• jgnat

    The virgins were filling their lamps with KNOWLEDGE? Are you sure?

  • herk


    You bring up a good point. The parable of the ten virgins is sandwiched between two other parables that stress preparation by right living, not by an abundance of knowledge. (Matthew 24:45 to 25:30)

    In the parable of the faithful and unfaithful servants, one servant was ready for the Lord's return because he was faithfully doing what the Lord expected of him, namely, caring for those in need, whether this need be material, spiritual, or both. The unfaithful servant not only neglected his duties, but he abused the servant who was doing the right things. It should be noted, too, that Jesus showed that a faithful slave could become unfaithful. So, the parable applies to individual Christians who must show themselves to be always ready for their Lord's return, no matter how long it takes.

    The same lesson is in the parable of the virgins. The oil in the lamps doesn't represent knowledge since all ten virgins had knowledge that the Lord would return soon. The difference is that the unwise virgins had been negligent. None of the ten lamps were burning before the Lord's return since the account shows that the foolish virgins had brought along no oil at all. The oil was lit by the wise virgins when the Lord arrived. And this seems to be the same message we find in Jesus' instructions to store up treasure for ourselves in heaven where neither moth nor rust consume. Interestingly, Jesus added this thought to those instructions, "The lamp of the body is the eye. If, then your eye is simple, your whole body will be bright; but if your eye is wicked, your whole body will be dark." (Matthew 6:19-23) If we keep our lives simple and seek first God's kingdom and his righteousness, things will go well and we'll be ready for the Lord when he returns. On the other hand, if we pursue wicked works, we will fare badly. (Matthew 6:33)

    If the "oil" represents anything, it would point to the holy spirit, not knowledge. In the parable that follows, Jesus showed that each Christian is expected to use wisely the talents he was given according to his own ability. The one punished was the one who hid his talent and failed to use it in service to his master. If he had God's spirit, he certainly would have used it. It is by means of the spirit that humans are transformed and enabled to prepare for the return of their Master and Bridegroom, as indicated by Isaiah 61:1; Zechariah 4:1-6; Acts 10:38; 2 Thessalonians 2:13; and many other texts.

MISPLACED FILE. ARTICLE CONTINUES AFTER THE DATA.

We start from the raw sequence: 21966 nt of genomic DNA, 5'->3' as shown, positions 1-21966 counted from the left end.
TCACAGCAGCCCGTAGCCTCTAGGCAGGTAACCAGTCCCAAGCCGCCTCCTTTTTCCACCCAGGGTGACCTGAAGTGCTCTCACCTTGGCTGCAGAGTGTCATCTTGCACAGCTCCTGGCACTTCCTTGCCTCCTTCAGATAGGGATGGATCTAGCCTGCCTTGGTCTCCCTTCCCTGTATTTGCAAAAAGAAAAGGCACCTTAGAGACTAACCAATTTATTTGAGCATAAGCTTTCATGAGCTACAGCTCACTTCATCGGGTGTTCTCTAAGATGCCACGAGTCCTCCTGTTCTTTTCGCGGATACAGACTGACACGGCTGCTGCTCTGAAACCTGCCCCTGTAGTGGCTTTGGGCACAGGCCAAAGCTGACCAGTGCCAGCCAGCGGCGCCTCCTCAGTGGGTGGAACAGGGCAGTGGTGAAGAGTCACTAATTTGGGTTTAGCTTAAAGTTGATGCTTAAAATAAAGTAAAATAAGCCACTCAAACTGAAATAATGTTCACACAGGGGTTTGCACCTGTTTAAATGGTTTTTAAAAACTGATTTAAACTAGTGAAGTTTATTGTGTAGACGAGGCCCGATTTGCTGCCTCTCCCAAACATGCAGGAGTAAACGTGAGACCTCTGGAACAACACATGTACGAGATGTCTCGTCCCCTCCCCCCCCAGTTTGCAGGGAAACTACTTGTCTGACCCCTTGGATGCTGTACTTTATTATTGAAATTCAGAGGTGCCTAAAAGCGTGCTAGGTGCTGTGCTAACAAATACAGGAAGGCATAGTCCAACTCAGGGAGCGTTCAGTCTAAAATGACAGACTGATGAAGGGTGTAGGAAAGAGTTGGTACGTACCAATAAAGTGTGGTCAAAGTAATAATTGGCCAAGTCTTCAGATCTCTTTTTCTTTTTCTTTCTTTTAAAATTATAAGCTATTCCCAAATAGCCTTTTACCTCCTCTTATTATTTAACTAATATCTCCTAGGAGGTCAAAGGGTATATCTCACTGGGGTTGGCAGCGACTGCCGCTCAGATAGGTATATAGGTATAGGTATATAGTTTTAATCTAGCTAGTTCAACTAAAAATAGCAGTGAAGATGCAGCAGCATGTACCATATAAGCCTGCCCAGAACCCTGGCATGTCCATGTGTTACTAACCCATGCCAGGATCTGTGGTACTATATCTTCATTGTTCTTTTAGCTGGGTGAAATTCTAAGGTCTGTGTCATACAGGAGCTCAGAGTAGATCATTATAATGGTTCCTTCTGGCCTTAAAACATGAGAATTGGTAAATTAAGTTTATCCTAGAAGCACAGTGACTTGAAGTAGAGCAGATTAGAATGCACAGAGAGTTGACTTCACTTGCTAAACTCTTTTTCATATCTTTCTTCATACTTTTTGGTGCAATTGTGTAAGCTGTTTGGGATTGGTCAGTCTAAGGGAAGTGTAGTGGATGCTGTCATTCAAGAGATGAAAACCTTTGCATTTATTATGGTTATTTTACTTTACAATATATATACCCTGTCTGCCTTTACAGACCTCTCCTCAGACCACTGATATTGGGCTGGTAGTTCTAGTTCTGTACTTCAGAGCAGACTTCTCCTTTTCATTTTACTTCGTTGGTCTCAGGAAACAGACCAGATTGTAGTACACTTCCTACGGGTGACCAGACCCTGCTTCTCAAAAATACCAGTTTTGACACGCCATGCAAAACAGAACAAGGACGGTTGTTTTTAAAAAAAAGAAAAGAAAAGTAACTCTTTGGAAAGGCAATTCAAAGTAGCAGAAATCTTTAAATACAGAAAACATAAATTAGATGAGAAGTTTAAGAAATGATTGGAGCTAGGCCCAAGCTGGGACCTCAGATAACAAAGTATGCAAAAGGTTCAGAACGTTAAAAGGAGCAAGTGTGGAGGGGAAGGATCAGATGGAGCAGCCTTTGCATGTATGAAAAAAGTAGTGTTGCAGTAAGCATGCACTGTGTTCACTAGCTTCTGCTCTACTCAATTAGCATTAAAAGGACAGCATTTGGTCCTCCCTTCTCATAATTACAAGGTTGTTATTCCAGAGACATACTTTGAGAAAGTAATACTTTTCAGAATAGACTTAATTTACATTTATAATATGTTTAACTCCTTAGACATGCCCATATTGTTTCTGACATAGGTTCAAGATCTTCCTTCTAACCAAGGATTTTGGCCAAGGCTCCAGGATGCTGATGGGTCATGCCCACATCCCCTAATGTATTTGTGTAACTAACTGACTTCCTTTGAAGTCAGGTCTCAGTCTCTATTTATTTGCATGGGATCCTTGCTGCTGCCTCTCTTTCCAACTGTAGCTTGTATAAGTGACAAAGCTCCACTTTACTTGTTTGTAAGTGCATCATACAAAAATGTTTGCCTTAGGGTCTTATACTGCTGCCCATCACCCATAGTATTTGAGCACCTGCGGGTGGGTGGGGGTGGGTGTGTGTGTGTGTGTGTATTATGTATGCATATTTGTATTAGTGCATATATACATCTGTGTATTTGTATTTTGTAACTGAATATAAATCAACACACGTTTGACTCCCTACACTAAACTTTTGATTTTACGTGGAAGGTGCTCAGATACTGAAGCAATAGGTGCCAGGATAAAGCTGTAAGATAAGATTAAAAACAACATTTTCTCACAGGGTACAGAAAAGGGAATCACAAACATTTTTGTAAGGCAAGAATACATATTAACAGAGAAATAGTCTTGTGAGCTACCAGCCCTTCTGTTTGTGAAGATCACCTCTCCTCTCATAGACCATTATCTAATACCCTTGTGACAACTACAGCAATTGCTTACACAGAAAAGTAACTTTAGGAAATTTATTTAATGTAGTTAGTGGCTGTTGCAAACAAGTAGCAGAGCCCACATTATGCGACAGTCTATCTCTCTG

Instead of rewarding us for knowledge, Jesus promises to bless us if we provide food, drink, hospitality, clothing, visits and care to the less fortunate whom he views as his brothers. (Matthew 25:34-40) On the other hand, storing up knowledge enough to know the Bible backwards and forwards will do us no good if we don't use our abilities to demonstrate love for our neighbors. (Matthew 25:41-46)

  • Tyler

    Herk, the whole spirit or your message saying "you seem pretty dogmatic" implied your taking offence to my post. I have no intention of looking at your entry as you seem to have dissapeared up it all by yourself.

  • Undecided

    Do you need Jesus or a bible to get you to come to that conclusion? It just is common sense that love brings the most good for ourselves as well as others.

    You wonder why there are so many religions in the world that doesn't see that simple truth. How can someone conclude that to blow someone up is going to bring you a better life? Come to think of it the bible is the best example of killing others to bring one into a better life, approved by God. I guess that message got out into the world and it continues till today. I guess Jesus just changed who does the killing, now it's going to be God, with him at the helm to all but the ones on the narrow path, the few that find him!

    Ken P.

  • herk


    "Dogmatic" simply means expressing a strong opinion without offering adequate proof. I suppose it can suggest arrogance. That's not what I meant. I'm sorry if that's the way I came across.

    Nevertheless, your explanation does seem a bit farfetched, and I would like to see what logical basis you have for expressing yourself as you did. I thought I made it clear that I'm not here to start a fight. I simply felt that your theology was begging for an honest opinion.

    you seem to have dissapeared up it all by yourself.
    I have no idea what that means.